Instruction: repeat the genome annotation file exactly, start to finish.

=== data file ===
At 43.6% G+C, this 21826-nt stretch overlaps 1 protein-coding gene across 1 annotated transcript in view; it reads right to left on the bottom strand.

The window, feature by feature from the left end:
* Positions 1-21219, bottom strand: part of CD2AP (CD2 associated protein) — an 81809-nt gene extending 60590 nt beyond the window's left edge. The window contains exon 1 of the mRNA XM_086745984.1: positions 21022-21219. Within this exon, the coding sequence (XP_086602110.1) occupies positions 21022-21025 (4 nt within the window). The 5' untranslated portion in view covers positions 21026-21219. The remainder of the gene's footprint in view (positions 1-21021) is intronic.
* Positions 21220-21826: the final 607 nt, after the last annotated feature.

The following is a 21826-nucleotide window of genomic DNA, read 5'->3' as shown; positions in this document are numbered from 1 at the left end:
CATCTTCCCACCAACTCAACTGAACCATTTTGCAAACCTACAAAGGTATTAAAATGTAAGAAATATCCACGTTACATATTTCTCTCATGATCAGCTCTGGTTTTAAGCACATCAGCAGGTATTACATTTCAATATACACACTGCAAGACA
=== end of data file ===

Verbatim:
At 43.6% G+C, this 21826-nt stretch overlaps 1 protein-coding gene across 1 annotated transcript in view; it reads right to left on the bottom strand.

The window, feature by feature from the left end:
* Positions 1-21219, bottom strand: part of CD2AP (CD2 associated protein) — an 81809-nt gene extending 60590 nt beyond the window's left edge. The window contains exon 1 of the mRNA XM_086745984.1: positions 21022-21219. Within this exon, the coding sequence (XP_086602110.1) occupies positions 21022-21025 (4 nt within the window). The 5' untranslated portion in view covers positions 21026-21219. The remainder of the gene's footprint in view (positions 1-21021) is intronic.
* Positions 21220-21826: the final 607 nt, after the last annotated feature.

The following is a 21826-nucleotide window of genomic DNA, read 5'->3' as shown; positions in this document are numbered from 1 at the left end:
CATCTTCCCACCAACTCAACTGAACCATTTTGCAAACCTACAAAGGTATTAAAATGTAAGAAATATCCACGTTACATATTTCTCTCATGATCAGCTCTGGTTTTAAGCACATCAGCAGGTATTACATTTCAATATACACACTGCAAGACA